proof for exponentials


by island-boy
Tags: exponentials, proof
island-boy
island-boy is offline
#1
Mar14-06, 02:44 AM
P: 99
hello, I need the proof to show that:
[tex]
e^x = \lim_{n\rightarrow\infty} (1+x/n)^n
[/tex]

Here's what I was able to come up with so far:
since the derivative of [tex]e^x[/tex] is also [tex]e^x[/tex],

then let f(x) = [tex]e^x[/tex]
thus:
D(f(x)) = [tex]\lim_{n\rightarrow\infty} \frac{f(x+h) - f(x)}{h} = \lim_{n\rightarrow\infty} \frac{e^{x+h} - e^x}{h} = e^x\lim_{n\rightarrow\infty} \frac{e^h - 1}{h}[/tex]

so for the derivative of [tex]e^x[/tex] to equal itself,
[tex]\lim_{n\rightarrow\infty} \frac{e^h - 1}{h} = 1[/tex]

so for small values of h, we can write:
[tex]e^h - 1 = h[/tex]
and so
[tex] e = (1+h)^{1/h}[/tex]

Replacing h by 1/n, we get:
[tex] e = (1 + 1/n)^n[/tex]
As n gets larger and approaches infinity, we get:
[tex]e = \lim_{n\rightarrow\infty} (1+1/n)^n[/tex]

so, how do I get:
[tex]
e^x = \lim_{n\rightarrow\infty} (1+x/n)^n
[/tex]

Also, is it true that:
[tex](1+x/n)^n \leq e^x[/tex] and
[tex](1-x/n)^n \leq e^{-x}[/tex] for every natural n and every x element of X?
How can I prove this?

thanks!
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Fermat
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#2
Mar14-06, 05:28 AM
HW Helper
P: 879
Quote Quote by island-boy
hello, I need the proof to show that:
[tex]
e^x = \lim_{n\rightarrow\infty} (1+x/n)^n
[/tex]
...
thanks!
Have you tried the Binomial theorem ?
Hurkyl
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#3
Mar14-06, 08:59 AM
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I would've taken the expression for e and raised both sides to the x power.

so for small values of h, we can write:
You really ought to do this more rigorously...

P.S. many of the limits in your limits are wrong.

arildno
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#4
Mar14-06, 09:08 AM
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proof for exponentials


As a hint, set 1/u=x/n, and re-express in terms of u and x.
island-boy
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#5
Mar15-06, 12:31 AM
P: 99
Quote Quote by Hurkyl
I would've taken the expression for e and raised both sides to the x power.


You really ought to do this more rigorously...

P.S. many of the limits in your limits are wrong.
which one of the limits are wrong?

I was able to prove that:
[tex] (1 + x/n)^n \leq e^x [/tex] and [tex] (1 - x/n)^n \leq e^{-x} [/tex]

Using the Taylor expansion for [tex]e^x[/tex], I got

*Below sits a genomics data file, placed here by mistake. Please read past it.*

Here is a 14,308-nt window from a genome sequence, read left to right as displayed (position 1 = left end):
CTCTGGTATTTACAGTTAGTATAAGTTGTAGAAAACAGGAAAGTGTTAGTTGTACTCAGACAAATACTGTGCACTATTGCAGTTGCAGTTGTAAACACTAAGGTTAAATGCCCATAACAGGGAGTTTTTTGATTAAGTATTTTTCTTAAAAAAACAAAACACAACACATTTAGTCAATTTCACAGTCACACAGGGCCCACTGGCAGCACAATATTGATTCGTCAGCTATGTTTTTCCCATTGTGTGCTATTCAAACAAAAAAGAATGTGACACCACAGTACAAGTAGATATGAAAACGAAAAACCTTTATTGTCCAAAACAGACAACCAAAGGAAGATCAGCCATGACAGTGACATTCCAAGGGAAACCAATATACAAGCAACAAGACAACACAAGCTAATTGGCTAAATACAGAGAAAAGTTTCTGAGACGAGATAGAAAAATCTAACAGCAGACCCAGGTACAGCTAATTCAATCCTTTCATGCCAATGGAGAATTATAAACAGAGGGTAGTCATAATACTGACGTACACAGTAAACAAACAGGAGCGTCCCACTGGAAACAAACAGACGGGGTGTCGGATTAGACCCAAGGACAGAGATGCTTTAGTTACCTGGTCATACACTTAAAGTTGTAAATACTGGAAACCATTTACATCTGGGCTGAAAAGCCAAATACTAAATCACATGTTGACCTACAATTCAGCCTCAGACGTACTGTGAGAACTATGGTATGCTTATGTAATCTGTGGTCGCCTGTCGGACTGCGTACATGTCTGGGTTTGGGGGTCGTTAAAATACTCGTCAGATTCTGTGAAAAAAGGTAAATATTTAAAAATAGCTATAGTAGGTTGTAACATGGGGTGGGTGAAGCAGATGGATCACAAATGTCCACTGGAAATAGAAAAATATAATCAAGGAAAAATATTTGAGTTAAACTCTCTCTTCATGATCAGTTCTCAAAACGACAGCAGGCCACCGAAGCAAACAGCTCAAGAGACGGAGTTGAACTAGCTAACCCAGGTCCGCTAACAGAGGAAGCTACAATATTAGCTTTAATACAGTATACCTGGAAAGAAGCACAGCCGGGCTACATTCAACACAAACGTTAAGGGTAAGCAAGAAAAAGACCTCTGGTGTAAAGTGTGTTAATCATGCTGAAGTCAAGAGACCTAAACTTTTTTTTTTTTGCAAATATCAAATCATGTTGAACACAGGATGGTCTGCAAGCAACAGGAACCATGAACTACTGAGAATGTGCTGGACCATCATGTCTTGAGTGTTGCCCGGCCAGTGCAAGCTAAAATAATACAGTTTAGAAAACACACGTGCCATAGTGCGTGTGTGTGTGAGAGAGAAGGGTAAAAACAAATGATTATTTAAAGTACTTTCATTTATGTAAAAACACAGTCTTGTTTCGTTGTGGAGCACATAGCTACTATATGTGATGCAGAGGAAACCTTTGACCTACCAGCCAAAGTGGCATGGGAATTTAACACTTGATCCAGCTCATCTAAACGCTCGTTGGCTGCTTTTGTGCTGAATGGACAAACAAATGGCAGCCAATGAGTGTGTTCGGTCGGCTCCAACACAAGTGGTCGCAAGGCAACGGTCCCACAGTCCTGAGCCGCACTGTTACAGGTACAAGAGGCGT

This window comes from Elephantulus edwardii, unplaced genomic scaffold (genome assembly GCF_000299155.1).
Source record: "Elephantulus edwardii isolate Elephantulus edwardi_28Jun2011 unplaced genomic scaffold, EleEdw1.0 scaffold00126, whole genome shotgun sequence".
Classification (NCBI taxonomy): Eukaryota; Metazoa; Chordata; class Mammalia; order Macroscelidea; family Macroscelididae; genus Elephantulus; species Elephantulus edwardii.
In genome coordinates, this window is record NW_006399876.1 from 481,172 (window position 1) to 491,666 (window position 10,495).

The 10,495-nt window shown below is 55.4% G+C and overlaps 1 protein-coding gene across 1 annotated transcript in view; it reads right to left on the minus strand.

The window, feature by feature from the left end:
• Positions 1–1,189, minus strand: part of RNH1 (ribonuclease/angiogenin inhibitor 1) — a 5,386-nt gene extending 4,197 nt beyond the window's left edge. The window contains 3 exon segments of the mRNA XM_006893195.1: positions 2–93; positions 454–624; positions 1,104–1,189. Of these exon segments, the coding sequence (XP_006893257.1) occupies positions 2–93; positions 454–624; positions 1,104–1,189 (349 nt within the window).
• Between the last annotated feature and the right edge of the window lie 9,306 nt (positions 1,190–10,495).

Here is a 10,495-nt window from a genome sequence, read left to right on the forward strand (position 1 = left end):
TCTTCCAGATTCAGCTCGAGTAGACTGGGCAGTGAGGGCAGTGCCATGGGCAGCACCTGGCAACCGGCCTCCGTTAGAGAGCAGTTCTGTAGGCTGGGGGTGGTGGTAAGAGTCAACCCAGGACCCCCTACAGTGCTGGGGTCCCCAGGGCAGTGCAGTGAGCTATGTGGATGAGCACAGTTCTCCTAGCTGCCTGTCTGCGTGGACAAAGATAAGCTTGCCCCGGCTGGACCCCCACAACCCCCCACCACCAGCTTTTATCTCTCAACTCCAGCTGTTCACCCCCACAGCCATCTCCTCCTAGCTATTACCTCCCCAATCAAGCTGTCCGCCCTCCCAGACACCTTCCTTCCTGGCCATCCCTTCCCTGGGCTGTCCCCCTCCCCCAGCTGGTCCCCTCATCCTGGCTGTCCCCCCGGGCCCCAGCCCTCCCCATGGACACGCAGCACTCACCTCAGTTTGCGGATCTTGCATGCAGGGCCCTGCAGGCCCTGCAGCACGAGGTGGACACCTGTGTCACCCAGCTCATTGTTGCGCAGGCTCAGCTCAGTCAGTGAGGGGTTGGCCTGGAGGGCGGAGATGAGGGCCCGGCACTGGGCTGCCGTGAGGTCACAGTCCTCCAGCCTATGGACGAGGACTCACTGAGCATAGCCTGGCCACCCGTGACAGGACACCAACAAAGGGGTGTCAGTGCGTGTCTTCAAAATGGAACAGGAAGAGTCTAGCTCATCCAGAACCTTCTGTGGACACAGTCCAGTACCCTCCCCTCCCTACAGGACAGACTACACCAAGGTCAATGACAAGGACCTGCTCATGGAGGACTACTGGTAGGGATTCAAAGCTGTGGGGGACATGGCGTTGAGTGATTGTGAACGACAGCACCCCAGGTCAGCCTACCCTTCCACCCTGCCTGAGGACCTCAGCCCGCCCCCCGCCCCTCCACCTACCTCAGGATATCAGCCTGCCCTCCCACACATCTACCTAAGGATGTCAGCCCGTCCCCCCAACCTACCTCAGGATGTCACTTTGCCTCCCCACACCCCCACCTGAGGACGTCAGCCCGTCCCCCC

[tex]e^x = 1 + x + \frac{x^2}{2!} + \frac{x^3}{3!} + ...[/tex]
which means
[tex]e^x \geq 1 + x[/tex]
subtituting x by x/n, I get
[tex]e^{x/n} \geq 1 + x/n[/tex]
thus
[tex]e^{(x/n)n} \geq (1 + x/n)^n[/tex]
simplifying, I get:
[tex]e^x \geq (1 + x/n)^n [/tex]

Similarly I used the Taylor Expnansion to prove that
[tex]
e^x = \lim_{n\rightarrow\infty} (1+x/n)^n
[/tex]

since [tex]e^x = 1 + x + \frac{x^2}{2!} + \frac{x^3}{3!} +...[/tex]

and using binomial theorem for [tex]\lim_{n\rightarrow\infty} (1+x/n)^n[/tex]
I got:
[tex]\lim_{n\rightarrow\infty}1^n + \lim_{n\rightarrow\infty} x + \lim_{n\rightarrow\infty} \frac{n(n-1)(x^2)}{(n^2)(2!)} + \lim_{n\rightarrow\infty} \frac{n(n-1)(n-2)(x^3)}{(n^3)(3!)} + \lim_{n\rightarrow\infty} \frac{n(n-1)(n-2)(n-3)(x^4)}{(n^4)(4!)} + ...

= 1 + x + \frac{x^2}{2!} + \frac{x^3}{3!} +...

=e^x
[/tex]

these correct?
Hurkyl
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#6
Mar15-06, 01:19 AM
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You've used n-->infinity in expressions that don't even have an n in them! (You meant h-->0)
benorin
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#7
Mar15-06, 02:40 AM
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See this thread posts # 3 and 12.

I take it that your definition for [tex]e^x[/tex] is the Taylor series about x=0, viz.

[tex]e^x=\sum_{k=0}^{\infty}\frac{x^k}{k!}[/tex]
benorin
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#8
Mar15-06, 02:44 AM
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Essentially, this

Quote Quote by benorin
That [tex]\lim_{n\rightarrow\infty} (1+\frac{x}{n})^n = e^x[/tex] may be proven as follows:

by the binomial theorem,

[tex](1+\frac{x}{n})^n = \sum_{k=0}^{n} \frac{n!}{k!(n-k)!}\left( \frac{x}{n}\right) ^{k} = \sum_{k=0}^{n} \frac{n!}{(n-k)!}\frac{1}{n^{k}} \frac{x^k}{k!}\rightarrow \sum_{k=0}^{\infty} \frac{x^k}{k!}=:e^{x}\mbox{ as }n\rightarrow\infty[/tex]

since [tex] \frac{n!}{(n-k)!}\frac{1}{n^{k}} \rightarrow 1 \mbox{ as }n\rightarrow\infty[/tex]

although there are some uniform convergence issues to be handled when taking the limit of the above sum...
and this,

Quote Quote by benorin
This is not rigorous, but it works...

[tex] \frac{n!}{(n-k)!} = \frac{n(n-1)(n-2)\cdots (n-(k-1))(n-k)!}{(n-k)!} =n(n-1)(n-2)\cdots (n-(k-1))[/tex]

counting the number of terms in the above product: it goes n-0 through n-(k-1) so there are (k-1)-0+1 = k terms so we know that the leading term will be nk when the product is expanded, and hence

[tex] \frac{n!}{(n-k)!} = n^k + \mbox{ some polynomial of degree k-1 in }n[/tex]

or rather

[tex] \frac{n!}{(n-k)!}\frac{1}{n^{k}} \rightarrow 1 \mbox{ as }n\rightarrow\infty[/tex]


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